Xerox Names Former Infosys Executive as New CEO for its BPO Unit

Vemuri was CEO for iGate for two years until the New Jersey-based IT outsourcer was sold to French computer services and consulting company Capgemini for $4 billion.

US technology giant Xerox Corp has named former iGate and Infosys executive Ashok Vemuri as new CEO for its outsourcing services unit. Vemuri will take charge in the first week of July.

The news comes months after Norwalk, Connecticut-based firm announced plans to separate its BPO unit from the document technology business that the company is globally known for.

“Ashok’s deep industry experience and proven track record of leading growth and corporate transformations will be instrumental for the BPO company’s future success,” said Ursula Burns, the incumbent CEO, who will soon limit herself to the role of chairwoman for the company’s managing board.

Vemuri was CEO for iGate for two years until the New Jersey-based IT outsourcer was sold to French computer services and consulting company Capgemini for $4 billion. In its statement, Xerox says Vemuri transformed iGate into a strong technology outsourcing firm in America.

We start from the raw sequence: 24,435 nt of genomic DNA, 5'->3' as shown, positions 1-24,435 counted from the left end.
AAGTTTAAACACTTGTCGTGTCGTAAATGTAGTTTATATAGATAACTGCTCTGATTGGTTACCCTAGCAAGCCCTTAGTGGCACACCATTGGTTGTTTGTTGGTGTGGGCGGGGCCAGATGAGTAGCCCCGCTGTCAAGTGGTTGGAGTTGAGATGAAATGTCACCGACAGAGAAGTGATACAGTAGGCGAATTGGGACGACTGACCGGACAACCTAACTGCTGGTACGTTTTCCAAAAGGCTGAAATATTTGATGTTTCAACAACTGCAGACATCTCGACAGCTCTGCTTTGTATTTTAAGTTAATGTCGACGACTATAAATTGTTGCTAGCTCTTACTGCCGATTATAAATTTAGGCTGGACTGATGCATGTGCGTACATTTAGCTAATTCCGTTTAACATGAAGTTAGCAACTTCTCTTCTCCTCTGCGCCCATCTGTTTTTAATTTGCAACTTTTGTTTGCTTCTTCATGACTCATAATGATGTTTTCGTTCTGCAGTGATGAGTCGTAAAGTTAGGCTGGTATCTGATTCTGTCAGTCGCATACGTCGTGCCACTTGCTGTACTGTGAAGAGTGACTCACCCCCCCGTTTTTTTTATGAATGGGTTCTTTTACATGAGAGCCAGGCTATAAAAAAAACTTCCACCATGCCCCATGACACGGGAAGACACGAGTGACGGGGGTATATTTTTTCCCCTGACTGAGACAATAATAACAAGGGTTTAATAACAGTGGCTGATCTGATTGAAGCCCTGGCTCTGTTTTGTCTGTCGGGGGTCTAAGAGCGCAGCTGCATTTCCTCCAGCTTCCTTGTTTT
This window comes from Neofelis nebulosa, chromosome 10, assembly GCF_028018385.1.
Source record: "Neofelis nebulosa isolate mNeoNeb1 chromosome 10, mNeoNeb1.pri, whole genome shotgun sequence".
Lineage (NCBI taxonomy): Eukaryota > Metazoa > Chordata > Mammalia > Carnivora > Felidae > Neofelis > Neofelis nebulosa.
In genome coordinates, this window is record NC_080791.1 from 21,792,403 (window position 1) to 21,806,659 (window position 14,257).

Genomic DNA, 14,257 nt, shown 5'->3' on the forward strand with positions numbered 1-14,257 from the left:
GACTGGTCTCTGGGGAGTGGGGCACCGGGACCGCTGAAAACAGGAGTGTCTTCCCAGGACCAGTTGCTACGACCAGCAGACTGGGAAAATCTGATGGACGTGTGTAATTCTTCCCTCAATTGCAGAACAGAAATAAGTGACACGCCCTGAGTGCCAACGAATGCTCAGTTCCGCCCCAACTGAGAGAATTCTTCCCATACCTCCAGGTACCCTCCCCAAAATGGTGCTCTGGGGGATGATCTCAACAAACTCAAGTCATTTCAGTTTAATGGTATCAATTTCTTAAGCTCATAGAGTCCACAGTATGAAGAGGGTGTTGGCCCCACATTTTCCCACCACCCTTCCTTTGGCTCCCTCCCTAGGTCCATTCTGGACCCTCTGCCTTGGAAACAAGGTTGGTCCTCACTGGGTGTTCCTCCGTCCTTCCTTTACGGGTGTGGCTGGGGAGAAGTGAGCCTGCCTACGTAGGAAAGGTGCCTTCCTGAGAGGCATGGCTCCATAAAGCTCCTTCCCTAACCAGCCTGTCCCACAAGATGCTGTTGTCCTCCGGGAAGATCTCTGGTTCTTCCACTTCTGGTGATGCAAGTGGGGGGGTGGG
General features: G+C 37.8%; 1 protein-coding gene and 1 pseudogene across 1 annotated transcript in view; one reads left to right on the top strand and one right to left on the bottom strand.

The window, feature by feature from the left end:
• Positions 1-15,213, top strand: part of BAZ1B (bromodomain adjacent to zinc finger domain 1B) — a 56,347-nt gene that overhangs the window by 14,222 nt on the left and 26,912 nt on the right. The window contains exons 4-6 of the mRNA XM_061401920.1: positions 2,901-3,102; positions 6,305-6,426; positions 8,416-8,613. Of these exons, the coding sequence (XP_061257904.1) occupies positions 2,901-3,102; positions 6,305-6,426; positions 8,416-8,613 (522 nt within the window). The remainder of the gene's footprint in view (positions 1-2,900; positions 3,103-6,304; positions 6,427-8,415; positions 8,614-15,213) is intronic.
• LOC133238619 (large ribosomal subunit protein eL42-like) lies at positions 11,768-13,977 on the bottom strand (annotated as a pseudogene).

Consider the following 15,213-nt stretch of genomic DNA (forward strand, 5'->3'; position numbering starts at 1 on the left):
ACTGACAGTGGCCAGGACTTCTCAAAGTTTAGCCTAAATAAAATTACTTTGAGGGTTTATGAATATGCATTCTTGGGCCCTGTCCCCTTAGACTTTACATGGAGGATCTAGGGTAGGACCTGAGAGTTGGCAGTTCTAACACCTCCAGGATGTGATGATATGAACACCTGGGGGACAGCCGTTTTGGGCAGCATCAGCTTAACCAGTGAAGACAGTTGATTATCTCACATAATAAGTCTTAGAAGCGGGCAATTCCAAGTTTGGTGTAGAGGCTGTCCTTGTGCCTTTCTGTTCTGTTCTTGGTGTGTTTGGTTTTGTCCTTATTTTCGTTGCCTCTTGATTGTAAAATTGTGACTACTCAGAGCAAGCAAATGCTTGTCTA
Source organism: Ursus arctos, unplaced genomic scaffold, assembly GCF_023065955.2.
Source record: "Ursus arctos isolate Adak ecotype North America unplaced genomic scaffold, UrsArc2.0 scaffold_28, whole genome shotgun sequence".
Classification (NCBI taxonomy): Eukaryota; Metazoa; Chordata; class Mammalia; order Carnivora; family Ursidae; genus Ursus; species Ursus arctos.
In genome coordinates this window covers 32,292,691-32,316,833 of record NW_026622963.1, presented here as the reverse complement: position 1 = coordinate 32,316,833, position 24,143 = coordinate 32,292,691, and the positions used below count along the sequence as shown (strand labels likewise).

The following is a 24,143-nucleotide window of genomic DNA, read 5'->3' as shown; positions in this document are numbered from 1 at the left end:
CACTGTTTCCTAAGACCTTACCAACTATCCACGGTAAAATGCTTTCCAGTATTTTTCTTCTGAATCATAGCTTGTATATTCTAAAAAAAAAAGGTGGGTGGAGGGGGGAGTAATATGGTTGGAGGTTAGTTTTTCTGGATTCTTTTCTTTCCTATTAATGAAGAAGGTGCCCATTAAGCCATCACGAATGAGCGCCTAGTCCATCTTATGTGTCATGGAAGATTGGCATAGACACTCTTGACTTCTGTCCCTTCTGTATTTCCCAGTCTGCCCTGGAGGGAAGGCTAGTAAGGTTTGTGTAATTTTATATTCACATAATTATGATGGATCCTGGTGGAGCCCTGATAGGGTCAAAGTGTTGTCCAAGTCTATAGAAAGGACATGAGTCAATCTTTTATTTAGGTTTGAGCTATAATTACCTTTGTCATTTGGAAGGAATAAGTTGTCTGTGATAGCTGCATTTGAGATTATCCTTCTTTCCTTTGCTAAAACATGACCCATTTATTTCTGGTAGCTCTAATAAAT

Prior to iGate, Vemuri headed global manufacturing and engineering services at Infosys, where he worked for 14 years and was also a board member. In an interview with Nearshore Americas as Infosys’ chief for Americas, Vemuri explained how the Bangalore-based outsourcer was using Mexico as a stepping stone to expand throughout Latin America.

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Vemuri is believed to have played a key role in helping Infosys gain a larger foothold in Americas and bigger revenue from F&A services. Therefore, his appointment as CEO of Xerox raises the hopes that Connecticut-based company would soon look to expand operations in the nearshore region.

Xerox moved formally into BPO business in 2010 when it acquired Affiliated Computer Services Inc. for $6 billion. Before the merger, ACS had enjoyed a significant operation across Latin America, with thousands of employees working for its call centers in Mexico, Guatemala and Jamaica.

Today it is not clear how many people it has employed in the region, but sources say it has a significant presence in Jamaica and Guatemala.

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